I have dozens of times a day where I stare at my phone, computer, and most importantly, other people with a blank stare, because I did not send for them, and yet, they came for me (or someone I love).
The one thing people keep coming for me is around being single and having the audacity to desire a romantic relationship; and GET THIS, actually actively work towards having one. Oh, and then when I get dumped, ghosted, catfished, or another date goes horribly wrong, most times, I actually feel some type of way about it – sad, angry, upset, disappointed, despair, and a little hopeless about my love life. You know, normal shit when your heart breaks or cracks a little, normal HUMAN emotions, that all humans feel, or so I thought. Because apparently, you’re not allowed to feel these things, or should let the dust fall off your shoulder, because if not, that is indicative of the fact that you haven’t spending enough time working on myself, focusing on my career, and loving myself.
Maybe you’re confused about what I mean here, because I did just kind of ramble off a bunch of thoughts. I’m talking about whenever you communicate your desire to have a partner, frustrations with the process, and wanting to be loved by a romantic person in your life, people hit you with well-meaning cliches that insinuate your lack of self-awareness and growth. Things like:
“You really should take this time to focus on yourself and grow, so you can be ready for him.”
“This time in your life should be focused on your career/education/financial/health/physical growth, not a man.”
“You can’t expect anyone to love you until you love yourself.”
“Maybe the universe/God/Buddha/Allah/the Saints are telling you that you are not ready, you need to do more work on yourself.”
“Fix yourself first.”
Fine. Whatever. Good advice in its own right. You SHOULD always be focusing on yourself and growing, EVEN when you’re in a relationship. And sure, there are some people who are not ready for a relationship for all kinds of reasons. However, what you’re not going to do (or shouldn’t do) is ASSUME this is true for everyone, including myself. Hardly any of my gorgeous, handsome, talented, intelligent friends are sitting at home solely focused on a mate, not pursuing or haven’t pursued further education, not thinking about and improving at least one of the three types of health – spiritual, physical or mental, skipping work, and not going out, or only doing those things to catch a partner. NOT ONE.
And I know myself the best, so I’ll share about myself. I workout, I have been in therapy to better understand the supposed brokeness that folks have said I needed to fix before a relationship (still not fixed, btw, but improving and will be lifelong), I have a masters degree and a great job, and am always looking to grow my career and have moved 3 times in the past 5 years to pursue my dreams with no thought of not taking a job because the dating pool is hella small in upstate NY or Wisconsin. I strive for excellence in my job and am always looking for ways to grow (I guess I’m kinda working on the professional thing). I travel. I go out with friends. I go see friends and enjoy laughing with them. I do things alone – anything I want to do! I spend time reading and writing. I think about my spiritual self and where I want to go with that and how (still figuring that out, but lots of work being done there). I cook, craft, bake, and write, aka I have hobbies. I leave my house often. I meal prep, take my meds, read about ways to improve my health and take actionable steps. In other words, I am working on my damn self and have done a helluva lot of work on me. Me 5 years ago, is dramatically differently than me today, and this is wholly positive. I have learned lessons from prior relationships and heartaches, and I know what I want, need, and deserve from love. I am not looking for anyone to complete me, but rather complement me, which is a big lesson we all could learn. I still have my challenges and areas of growth. But guess what? I could work on myself for 30 more years and I promise, will STILL have those. Working on yourself, loving yourself, that is not mutually exclusive with wanting a partner and dating and loving them. They are two processes that inform each other at times, yes, and perhaps you need some baseline of self-efficacy to not be co-dependent, but they are not mutually exclusive.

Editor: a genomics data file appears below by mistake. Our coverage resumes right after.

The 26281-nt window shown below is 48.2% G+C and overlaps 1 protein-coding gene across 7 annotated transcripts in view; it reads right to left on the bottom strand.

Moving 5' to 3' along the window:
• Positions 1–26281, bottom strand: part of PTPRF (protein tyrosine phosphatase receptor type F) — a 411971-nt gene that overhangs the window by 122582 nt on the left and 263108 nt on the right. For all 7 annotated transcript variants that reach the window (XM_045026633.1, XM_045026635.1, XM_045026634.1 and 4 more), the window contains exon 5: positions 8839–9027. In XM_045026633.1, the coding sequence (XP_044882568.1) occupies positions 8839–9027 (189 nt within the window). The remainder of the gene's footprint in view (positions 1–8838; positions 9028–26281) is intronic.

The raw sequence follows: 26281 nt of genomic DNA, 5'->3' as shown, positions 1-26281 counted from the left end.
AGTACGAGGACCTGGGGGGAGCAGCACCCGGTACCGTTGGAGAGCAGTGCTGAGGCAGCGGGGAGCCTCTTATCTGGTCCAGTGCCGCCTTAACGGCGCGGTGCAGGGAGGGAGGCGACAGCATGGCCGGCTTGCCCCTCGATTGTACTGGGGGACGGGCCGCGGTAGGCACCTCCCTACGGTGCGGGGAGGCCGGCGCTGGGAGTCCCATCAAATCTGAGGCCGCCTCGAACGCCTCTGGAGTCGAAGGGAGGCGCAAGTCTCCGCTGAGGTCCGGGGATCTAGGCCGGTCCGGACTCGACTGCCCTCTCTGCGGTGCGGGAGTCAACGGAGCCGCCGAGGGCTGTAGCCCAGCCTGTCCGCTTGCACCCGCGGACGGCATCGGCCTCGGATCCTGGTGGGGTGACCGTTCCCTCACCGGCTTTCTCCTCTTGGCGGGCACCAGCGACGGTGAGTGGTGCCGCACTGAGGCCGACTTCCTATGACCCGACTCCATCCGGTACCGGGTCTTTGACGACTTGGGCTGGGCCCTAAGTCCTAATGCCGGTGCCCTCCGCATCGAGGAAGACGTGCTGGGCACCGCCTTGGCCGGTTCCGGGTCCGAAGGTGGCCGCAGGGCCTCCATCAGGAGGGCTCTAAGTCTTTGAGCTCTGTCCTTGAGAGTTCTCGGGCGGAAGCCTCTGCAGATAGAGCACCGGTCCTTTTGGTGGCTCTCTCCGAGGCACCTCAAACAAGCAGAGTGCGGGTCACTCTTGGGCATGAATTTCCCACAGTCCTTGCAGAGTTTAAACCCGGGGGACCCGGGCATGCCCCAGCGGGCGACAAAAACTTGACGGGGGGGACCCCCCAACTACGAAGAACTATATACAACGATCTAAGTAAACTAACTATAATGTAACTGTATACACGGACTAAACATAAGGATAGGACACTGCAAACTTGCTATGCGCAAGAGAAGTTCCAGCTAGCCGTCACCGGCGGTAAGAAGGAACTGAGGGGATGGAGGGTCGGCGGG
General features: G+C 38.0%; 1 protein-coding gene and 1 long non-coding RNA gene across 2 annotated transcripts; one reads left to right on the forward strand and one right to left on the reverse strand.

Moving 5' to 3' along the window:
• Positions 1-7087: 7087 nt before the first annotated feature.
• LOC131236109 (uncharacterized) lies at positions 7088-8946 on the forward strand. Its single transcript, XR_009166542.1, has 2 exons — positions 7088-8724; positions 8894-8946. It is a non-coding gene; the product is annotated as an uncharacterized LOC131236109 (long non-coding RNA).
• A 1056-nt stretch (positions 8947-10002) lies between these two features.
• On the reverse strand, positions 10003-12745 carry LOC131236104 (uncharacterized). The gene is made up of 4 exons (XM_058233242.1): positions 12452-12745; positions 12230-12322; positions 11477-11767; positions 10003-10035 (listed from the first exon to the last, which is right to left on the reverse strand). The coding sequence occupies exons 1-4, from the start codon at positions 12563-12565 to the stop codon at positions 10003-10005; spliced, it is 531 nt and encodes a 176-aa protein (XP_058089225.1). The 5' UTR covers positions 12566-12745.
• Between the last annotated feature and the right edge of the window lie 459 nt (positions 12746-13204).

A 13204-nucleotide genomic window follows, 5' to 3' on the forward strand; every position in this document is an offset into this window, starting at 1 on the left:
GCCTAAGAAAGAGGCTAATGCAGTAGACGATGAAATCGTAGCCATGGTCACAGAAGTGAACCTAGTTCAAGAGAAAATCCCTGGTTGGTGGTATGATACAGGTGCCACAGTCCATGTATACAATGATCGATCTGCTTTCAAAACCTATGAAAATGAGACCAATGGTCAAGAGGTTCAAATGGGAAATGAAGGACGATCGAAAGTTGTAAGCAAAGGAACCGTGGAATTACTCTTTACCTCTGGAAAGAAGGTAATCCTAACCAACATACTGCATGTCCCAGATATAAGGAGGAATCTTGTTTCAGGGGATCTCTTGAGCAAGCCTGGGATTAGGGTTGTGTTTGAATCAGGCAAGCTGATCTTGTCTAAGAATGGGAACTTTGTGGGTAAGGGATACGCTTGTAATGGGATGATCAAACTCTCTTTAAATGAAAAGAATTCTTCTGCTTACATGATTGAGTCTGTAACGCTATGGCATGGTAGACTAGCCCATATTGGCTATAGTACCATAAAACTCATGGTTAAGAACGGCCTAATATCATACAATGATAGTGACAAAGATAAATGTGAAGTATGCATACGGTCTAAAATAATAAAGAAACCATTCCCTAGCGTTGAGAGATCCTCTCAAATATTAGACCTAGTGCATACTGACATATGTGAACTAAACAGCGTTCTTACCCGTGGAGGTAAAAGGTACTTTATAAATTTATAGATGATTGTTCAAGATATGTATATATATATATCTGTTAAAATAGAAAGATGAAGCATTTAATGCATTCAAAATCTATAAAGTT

One thing that I will share is that those phrases I listed above hurt, and at the very least, annoy people. For a long time, I carried a belief I was so inherently flawed, that no one could love me. Some of this was due to a history of trauma. And I worked and still work really hard to not allow that trauma rule my life, and especially my love life. The work I continue to put into myself around this is one of my greatest personal accomplishments. I am so very proud of myself (another post, another time). And when people say to me, “perhaps you should work on yourself first, instead of seeking a partner,” all I hear is that the work I have done is not good enough, that my flaws will always be too big for romantic love. Maybe you think that is dramatic or indicative of my own issues, but I’d ask you all to consider that before you say that to someone. You have no idea how much work people have put and are putting into themselves to make themselves better. To tell someone when they talk about the very real and very human frustrations of modern day dating and the human desire to have love, that they should “use this time to work on themselves instead” is to say to someone, “you are not good enough as you are. You must be perfect to be loved,” which ultimately denies them their humanity.
So, please miss me with the fix yourself first BS.